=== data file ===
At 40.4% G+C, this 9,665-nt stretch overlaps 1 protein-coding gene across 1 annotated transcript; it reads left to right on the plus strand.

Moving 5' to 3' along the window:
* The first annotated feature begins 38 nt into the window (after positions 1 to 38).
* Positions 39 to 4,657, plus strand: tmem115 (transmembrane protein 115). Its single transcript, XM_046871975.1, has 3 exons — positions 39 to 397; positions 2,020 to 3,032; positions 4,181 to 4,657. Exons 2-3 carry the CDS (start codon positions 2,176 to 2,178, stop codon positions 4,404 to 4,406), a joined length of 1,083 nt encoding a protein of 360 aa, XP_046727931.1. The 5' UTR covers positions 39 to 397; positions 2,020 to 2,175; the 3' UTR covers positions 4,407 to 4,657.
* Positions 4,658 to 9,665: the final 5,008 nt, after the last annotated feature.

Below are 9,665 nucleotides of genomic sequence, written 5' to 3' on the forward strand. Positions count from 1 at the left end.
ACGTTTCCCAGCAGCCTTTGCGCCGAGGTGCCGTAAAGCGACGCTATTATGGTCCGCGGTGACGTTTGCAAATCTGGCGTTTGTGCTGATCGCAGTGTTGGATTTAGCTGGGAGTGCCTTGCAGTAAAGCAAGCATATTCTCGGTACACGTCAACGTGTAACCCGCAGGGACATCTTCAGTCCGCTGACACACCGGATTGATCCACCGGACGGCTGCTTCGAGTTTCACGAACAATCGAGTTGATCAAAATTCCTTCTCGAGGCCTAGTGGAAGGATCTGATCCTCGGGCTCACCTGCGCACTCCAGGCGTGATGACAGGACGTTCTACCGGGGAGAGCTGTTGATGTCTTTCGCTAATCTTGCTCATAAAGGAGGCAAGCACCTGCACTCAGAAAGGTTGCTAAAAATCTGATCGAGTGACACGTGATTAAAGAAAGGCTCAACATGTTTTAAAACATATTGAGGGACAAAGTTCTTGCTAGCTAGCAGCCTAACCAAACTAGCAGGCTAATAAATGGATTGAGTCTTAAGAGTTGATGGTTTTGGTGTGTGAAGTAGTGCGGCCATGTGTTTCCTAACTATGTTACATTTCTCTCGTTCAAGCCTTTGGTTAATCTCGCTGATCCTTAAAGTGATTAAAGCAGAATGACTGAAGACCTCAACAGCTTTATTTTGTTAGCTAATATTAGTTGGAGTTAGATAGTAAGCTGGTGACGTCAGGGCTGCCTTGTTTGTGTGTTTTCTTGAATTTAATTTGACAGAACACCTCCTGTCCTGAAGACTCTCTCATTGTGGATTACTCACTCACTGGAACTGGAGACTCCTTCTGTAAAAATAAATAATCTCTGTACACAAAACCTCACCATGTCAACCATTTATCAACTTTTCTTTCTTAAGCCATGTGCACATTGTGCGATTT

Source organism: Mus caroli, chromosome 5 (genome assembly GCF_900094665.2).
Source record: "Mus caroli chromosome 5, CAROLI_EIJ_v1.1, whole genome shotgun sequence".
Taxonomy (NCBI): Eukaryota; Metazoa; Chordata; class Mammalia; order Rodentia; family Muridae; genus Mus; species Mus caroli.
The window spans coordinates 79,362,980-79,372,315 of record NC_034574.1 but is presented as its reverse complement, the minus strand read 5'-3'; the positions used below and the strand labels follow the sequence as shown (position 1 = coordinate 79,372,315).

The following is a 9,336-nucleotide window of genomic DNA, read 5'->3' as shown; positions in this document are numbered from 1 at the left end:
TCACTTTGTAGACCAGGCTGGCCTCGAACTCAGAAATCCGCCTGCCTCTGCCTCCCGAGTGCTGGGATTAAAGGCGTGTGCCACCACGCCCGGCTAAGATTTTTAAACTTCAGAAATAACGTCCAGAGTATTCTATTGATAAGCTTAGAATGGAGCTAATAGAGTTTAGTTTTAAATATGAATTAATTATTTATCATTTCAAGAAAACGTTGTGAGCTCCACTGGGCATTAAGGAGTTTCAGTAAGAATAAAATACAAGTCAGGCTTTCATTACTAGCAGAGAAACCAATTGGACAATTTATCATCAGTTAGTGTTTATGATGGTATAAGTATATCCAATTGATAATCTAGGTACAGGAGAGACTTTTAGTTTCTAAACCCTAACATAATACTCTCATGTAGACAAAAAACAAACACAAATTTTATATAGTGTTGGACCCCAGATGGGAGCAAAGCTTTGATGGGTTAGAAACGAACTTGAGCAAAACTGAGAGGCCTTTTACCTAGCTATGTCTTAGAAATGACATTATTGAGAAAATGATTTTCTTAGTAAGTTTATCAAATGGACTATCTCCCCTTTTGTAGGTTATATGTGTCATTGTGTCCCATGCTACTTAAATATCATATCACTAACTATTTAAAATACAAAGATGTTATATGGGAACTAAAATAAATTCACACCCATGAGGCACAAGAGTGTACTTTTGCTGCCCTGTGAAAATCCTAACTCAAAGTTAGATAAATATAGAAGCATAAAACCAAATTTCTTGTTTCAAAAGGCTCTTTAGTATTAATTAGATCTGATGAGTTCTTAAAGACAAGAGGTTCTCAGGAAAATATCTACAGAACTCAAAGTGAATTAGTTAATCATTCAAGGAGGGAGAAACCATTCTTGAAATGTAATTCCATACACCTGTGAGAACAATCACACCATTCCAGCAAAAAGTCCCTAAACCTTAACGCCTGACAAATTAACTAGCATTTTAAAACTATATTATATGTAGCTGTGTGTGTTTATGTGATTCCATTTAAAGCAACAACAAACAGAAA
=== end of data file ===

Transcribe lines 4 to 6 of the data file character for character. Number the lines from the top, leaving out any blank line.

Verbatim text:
* Positions 39 to 4,657, plus strand: tmem115 (transmembrane protein 115). Its single transcript, XM_046871975.1, has 3 exons — positions 39 to 397; positions 2,020 to 3,032; positions 4,181 to 4,657. Exons 2-3 carry the CDS (start codon positions 2,176 to 2,178, stop codon positions 4,404 to 4,406), a joined length of 1,083 nt encoding a protein of 360 aa, XP_046727931.1. The 5' UTR covers positions 39 to 397; positions 2,020 to 2,175; the 3' UTR covers positions 4,407 to 4,657.
* Positions 4,658 to 9,665: the final 5,008 nt, after the last annotated feature.

Below are 9,665 nucleotides of genomic sequence, written 5' to 3' on the forward strand. Positions count from 1 at the left end.